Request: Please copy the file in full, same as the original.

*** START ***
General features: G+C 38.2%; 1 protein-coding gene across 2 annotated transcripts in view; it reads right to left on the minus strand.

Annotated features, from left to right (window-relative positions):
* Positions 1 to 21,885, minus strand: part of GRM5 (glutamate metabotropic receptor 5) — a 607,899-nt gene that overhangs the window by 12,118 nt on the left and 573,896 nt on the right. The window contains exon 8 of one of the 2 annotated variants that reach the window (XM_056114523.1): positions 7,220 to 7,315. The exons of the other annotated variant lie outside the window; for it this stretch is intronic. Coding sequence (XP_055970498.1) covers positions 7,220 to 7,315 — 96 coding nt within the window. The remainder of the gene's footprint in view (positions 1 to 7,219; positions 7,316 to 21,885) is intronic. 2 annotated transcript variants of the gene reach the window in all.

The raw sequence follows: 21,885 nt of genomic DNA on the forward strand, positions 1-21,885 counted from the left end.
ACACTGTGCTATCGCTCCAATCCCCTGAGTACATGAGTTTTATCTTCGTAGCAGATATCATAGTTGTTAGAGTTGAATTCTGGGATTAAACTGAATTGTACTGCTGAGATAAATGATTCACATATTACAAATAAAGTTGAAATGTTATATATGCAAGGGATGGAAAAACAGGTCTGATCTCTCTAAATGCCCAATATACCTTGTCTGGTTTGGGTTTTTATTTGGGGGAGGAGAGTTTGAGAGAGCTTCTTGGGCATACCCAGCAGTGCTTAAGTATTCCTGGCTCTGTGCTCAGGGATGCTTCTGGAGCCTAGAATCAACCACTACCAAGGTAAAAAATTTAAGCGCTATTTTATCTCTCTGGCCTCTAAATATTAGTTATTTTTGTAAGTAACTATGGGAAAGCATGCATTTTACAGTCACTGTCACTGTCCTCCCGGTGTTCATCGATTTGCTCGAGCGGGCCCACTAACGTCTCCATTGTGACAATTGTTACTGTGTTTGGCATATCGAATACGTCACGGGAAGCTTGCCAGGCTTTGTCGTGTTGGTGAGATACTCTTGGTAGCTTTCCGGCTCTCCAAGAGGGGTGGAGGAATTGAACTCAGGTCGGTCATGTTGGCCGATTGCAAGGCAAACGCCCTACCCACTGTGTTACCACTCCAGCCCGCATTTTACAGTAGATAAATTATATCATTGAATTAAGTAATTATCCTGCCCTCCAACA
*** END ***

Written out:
General features: G+C 38.2%; 1 protein-coding gene across 2 annotated transcripts in view; it reads right to left on the minus strand.

Annotated features, from left to right (window-relative positions):
* Positions 1 to 21,885, minus strand: part of GRM5 (glutamate metabotropic receptor 5) — a 607,899-nt gene that overhangs the window by 12,118 nt on the left and 573,896 nt on the right. The window contains exon 8 of one of the 2 annotated variants that reach the window (XM_056114523.1): positions 7,220 to 7,315. The exons of the other annotated variant lie outside the window; for it this stretch is intronic. Coding sequence (XP_055970498.1) covers positions 7,220 to 7,315 — 96 coding nt within the window. The remainder of the gene's footprint in view (positions 1 to 7,219; positions 7,316 to 21,885) is intronic. 2 annotated transcript variants of the gene reach the window in all.

The raw sequence follows: 21,885 nt of genomic DNA on the forward strand, positions 1-21,885 counted from the left end.
ACACTGTGCTATCGCTCCAATCCCCTGAGTACATGAGTTTTATCTTCGTAGCAGATATCATAGTTGTTAGAGTTGAATTCTGGGATTAAACTGAATTGTACTGCTGAGATAAATGATTCACATATTACAAATAAAGTTGAAATGTTATATATGCAAGGGATGGAAAAACAGGTCTGATCTCTCTAAATGCCCAATATACCTTGTCTGGTTTGGGTTTTTATTTGGGGGAGGAGAGTTTGAGAGAGCTTCTTGGGCATACCCAGCAGTGCTTAAGTATTCCTGGCTCTGTGCTCAGGGATGCTTCTGGAGCCTAGAATCAACCACTACCAAGGTAAAAAATTTAAGCGCTATTTTATCTCTCTGGCCTCTAAATATTAGTTATTTTTGTAAGTAACTATGGGAAAGCATGCATTTTACAGTCACTGTCACTGTCCTCCCGGTGTTCATCGATTTGCTCGAGCGGGCCCACTAACGTCTCCATTGTGACAATTGTTACTGTGTTTGGCATATCGAATACGTCACGGGAAGCTTGCCAGGCTTTGTCGTGTTGGTGAGATACTCTTGGTAGCTTTCCGGCTCTCCAAGAGGGGTGGAGGAATTGAACTCAGGTCGGTCATGTTGGCCGATTGCAAGGCAAACGCCCTACCCACTGTGTTACCACTCCAGCCCGCATTTTACAGTAGATAAATTATATCATTGAATTAAGTAATTATCCTGCCCTCCAACA